US investigates West Bank death of Palestinian-American journalist Abu Akleh | International
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The United States has opened an investigation into the murder of the journalist from the chain Al Jazeera Shireen Abu Akleh, perpetrated in May in the West Bank, through the federal agency FBI. The journalist, a Palestinian-American national, was killed by an Israeli soldier while covering a military incursion in the occupied West Bank. Israeli Defense Minister Benny Gantz he claimed this Monday that his country will not cooperate in the investigations. Abu Akleh’s family has shown “encouraged” by Washington’s decision, which it has considered “an important step” for “accountability” and “justice”, and has asked to use “all investigative tools at its disposal” to clarify the facts. The Palestinian Ministry of Foreign Affairs has also welcomed the news.
The veteran journalist Abu Akleh, born in Jerusalem in 1971, was a reference throughout the Arab world, after 25 years appearing on the televisions of millions of people. Her murder shocked much of the region and caused a mixture of great consternation and anger throughout Palestine, where her death was greeted with one of the longest and most attended funerals in her history.
Although the opening of the investigation has not yet been officially confirmed by the United States, Minister Gantz on Twitter called the decision of the Justice Department, which oversees the FBI, an “error.” He also pointed out that he has conveyed a message of support to the soldiers of the Israeli army, and advanced that they will neither cooperate with an external investigation into the death of Abu Akleh nor will they allow an intervention in their own.
The Palestinian Authority, the family of Abu Akleh and Al Jazeera accused from the beginning the Israeli army of having intentionally killed the reporter. And while the Israeli military initially denied responsibility and accused Palestinian gunmen, a subsequent UN investigation concluded that the “apparently well-aimed” bullets that killed Abu Akleh were fired by Israeli soldiers. Various media outlets have come to similar conclusions.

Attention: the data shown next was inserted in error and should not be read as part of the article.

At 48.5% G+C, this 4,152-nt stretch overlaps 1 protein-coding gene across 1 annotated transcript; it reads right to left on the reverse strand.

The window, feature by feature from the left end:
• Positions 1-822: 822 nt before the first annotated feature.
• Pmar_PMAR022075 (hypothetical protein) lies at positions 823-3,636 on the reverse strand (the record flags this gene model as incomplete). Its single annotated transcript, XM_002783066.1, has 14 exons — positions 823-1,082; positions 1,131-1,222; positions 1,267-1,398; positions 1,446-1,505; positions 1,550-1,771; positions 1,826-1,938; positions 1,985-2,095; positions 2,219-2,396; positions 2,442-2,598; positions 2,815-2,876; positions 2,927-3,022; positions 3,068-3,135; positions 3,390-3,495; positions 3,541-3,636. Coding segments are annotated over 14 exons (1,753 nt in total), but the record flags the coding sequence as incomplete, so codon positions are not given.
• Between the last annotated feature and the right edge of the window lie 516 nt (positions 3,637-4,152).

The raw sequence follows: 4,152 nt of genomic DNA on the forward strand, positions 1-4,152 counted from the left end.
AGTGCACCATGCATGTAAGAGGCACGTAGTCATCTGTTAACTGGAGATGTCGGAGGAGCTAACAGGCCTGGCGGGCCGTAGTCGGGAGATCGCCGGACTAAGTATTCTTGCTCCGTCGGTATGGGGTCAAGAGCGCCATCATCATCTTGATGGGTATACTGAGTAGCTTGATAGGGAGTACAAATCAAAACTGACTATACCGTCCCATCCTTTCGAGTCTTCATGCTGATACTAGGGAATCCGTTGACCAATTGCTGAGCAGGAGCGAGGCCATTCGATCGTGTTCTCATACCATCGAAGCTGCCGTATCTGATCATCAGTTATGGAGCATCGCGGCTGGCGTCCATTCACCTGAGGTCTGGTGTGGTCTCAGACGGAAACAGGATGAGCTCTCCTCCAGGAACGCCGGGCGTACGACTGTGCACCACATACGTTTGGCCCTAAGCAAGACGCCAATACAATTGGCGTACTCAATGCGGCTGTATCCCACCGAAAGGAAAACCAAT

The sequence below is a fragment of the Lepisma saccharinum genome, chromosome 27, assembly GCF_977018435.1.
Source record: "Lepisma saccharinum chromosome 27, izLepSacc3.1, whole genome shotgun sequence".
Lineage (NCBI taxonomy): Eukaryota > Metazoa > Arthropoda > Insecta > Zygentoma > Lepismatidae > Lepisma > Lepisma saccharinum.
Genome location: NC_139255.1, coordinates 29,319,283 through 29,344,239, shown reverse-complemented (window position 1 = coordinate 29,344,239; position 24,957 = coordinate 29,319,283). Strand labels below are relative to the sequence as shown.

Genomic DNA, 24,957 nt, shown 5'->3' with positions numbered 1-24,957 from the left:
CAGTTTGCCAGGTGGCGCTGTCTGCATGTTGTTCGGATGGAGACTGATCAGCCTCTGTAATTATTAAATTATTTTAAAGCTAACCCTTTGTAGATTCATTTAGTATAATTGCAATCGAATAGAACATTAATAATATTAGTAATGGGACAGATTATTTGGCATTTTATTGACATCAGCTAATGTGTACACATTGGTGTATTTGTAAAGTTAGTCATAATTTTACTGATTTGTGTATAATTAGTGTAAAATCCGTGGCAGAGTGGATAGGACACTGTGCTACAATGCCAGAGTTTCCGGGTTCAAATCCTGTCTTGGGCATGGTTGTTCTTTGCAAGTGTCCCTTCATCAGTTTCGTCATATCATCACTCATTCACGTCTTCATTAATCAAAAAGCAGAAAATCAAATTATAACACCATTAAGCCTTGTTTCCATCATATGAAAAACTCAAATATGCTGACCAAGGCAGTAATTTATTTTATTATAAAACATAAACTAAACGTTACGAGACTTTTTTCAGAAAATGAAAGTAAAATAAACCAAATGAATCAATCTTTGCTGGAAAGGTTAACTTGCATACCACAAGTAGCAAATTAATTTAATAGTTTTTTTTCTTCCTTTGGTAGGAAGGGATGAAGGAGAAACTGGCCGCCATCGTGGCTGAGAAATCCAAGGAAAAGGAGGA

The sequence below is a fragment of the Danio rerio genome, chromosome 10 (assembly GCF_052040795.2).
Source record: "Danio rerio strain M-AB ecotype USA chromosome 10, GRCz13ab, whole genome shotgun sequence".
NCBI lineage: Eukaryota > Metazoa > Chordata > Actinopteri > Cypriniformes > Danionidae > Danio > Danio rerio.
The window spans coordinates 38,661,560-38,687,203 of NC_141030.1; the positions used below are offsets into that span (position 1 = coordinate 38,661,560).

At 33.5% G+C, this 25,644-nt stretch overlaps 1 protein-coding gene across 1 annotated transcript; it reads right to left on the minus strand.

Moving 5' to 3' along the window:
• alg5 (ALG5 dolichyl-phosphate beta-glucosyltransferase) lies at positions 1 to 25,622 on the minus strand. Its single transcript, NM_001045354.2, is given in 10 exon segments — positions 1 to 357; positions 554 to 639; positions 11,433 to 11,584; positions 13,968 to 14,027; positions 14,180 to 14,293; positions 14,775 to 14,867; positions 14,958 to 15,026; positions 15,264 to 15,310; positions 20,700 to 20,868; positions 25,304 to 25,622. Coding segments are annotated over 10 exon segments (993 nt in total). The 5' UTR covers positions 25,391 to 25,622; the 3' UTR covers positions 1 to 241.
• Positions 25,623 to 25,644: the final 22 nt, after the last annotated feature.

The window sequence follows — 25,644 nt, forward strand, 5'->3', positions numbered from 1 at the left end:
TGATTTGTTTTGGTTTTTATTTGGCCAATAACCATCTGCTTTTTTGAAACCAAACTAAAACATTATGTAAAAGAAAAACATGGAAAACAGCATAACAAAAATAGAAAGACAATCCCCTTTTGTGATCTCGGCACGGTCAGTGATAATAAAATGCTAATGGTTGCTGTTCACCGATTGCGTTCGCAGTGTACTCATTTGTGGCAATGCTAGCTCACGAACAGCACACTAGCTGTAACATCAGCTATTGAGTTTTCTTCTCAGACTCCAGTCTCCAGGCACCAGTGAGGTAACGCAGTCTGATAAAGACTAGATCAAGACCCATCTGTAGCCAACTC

“A High Probability”
It was not until early September that the Israeli army also concluded that there is a high probability that one of its soldiers killed the journalist by mistake, although its report qualified that it was not “possible to unequivocally determine the origin of the shot” and the military justice announced that it was not going to criminally investigate the facts. The US State Department had previously ruled out opening its own investigation. Israel’s categorical rejection of a US investigation stands in stark contrast to its initial calls for the Palestinian Authority to conduct one jointly.
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Since the US Department of Justice has not made its decision official, the scope of the investigation it intends to carry out is pending. Although US media have pointed out that there are precedents for FBI investigations into the deaths of citizens abroad, an investigation involving the Israeli military is entirely rare.
The news also comes as the Jewish state is preparing for a change of government that is expected to bring to power the most right-leaning coalition in its history, with Benjamin Netanyayu as its leader.
The script twist in Washington comes after Abu Akleh’s family has been pushing for months, with the support of multiple Democratic congressmen and senators, for an investigation and justice for the journalist’s murder. In this regard, Congresswoman Rashida Tlaib pointed on Twitter that the opening of a case by the FBI is “the first step toward true accountability,” and urged authorities to ensure a “transparent, credible, and impartial” investigation. Senator Chris Van Hollen, for his part, I consider that “this is a late but necessary and important step in the search for justice and responsibility.”
In a statement, Abu Akleh’s family has said it is prepared to assist in the investigation, and has asked anyone with evidence to do the same. “We hope this US investigation is truly independent, credible and thorough, and that it follows the evidence as far as it goes,” she wrote.
The Israeli human rights group Yesh Din, which also works in the West Bank, has expressed in a statement its satisfaction with the opening of the investigation and has stressed that “this is an unusual event”, since in most cases the army Israel does not conduct criminal investigations in cases like this.
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